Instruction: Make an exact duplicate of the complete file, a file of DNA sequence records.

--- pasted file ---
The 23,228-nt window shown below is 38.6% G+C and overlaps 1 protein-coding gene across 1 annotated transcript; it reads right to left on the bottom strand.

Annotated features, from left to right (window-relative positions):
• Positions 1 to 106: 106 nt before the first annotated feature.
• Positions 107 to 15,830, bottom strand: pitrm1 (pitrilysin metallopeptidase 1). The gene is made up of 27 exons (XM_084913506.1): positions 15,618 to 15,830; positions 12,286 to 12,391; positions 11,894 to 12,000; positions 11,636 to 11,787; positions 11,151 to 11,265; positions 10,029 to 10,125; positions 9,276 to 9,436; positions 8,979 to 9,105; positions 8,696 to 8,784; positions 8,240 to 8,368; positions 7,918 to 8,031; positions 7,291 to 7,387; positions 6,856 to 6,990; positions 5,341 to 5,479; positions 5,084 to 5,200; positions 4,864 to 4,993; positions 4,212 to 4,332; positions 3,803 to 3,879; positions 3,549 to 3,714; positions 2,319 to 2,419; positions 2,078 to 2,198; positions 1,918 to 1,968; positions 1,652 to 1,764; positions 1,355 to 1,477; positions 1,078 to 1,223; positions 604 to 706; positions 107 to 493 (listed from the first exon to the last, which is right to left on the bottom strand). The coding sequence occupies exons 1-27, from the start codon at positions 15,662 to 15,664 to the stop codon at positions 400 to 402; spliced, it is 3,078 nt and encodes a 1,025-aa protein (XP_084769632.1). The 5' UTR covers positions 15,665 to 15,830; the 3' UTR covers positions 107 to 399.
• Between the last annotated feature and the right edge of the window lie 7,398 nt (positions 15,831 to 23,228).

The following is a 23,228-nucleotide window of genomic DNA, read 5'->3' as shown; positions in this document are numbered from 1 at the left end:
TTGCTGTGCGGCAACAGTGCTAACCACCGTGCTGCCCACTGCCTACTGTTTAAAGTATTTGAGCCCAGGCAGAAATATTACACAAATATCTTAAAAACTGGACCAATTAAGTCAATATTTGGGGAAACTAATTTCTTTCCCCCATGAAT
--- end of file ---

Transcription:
The 23,228-nt window shown below is 38.6% G+C and overlaps 1 protein-coding gene across 1 annotated transcript; it reads right to left on the bottom strand.

Annotated features, from left to right (window-relative positions):
• Positions 1 to 106: 106 nt before the first annotated feature.
• Positions 107 to 15,830, bottom strand: pitrm1 (pitrilysin metallopeptidase 1). The gene is made up of 27 exons (XM_084913506.1): positions 15,618 to 15,830; positions 12,286 to 12,391; positions 11,894 to 12,000; positions 11,636 to 11,787; positions 11,151 to 11,265; positions 10,029 to 10,125; positions 9,276 to 9,436; positions 8,979 to 9,105; positions 8,696 to 8,784; positions 8,240 to 8,368; positions 7,918 to 8,031; positions 7,291 to 7,387; positions 6,856 to 6,990; positions 5,341 to 5,479; positions 5,084 to 5,200; positions 4,864 to 4,993; positions 4,212 to 4,332; positions 3,803 to 3,879; positions 3,549 to 3,714; positions 2,319 to 2,419; positions 2,078 to 2,198; positions 1,918 to 1,968; positions 1,652 to 1,764; positions 1,355 to 1,477; positions 1,078 to 1,223; positions 604 to 706; positions 107 to 493 (listed from the first exon to the last, which is right to left on the bottom strand). The coding sequence occupies exons 1-27, from the start codon at positions 15,662 to 15,664 to the stop codon at positions 400 to 402; spliced, it is 3,078 nt and encodes a 1,025-aa protein (XP_084769632.1). The 5' UTR covers positions 15,665 to 15,830; the 3' UTR covers positions 107 to 399.
• Between the last annotated feature and the right edge of the window lie 7,398 nt (positions 15,831 to 23,228).

The following is a 23,228-nucleotide window of genomic DNA, read 5'->3' as shown; positions in this document are numbered from 1 at the left end:
TTGCTGTGCGGCAACAGTGCTAACCACCGTGCTGCCCACTGCCTACTGTTTAAAGTATTTGAGCCCAGGCAGAAATATTACACAAATATCTTAAAAACTGGACCAATTAAGTCAATATTTGGGGAAACTAATTTCTTTCCCCCATGAAT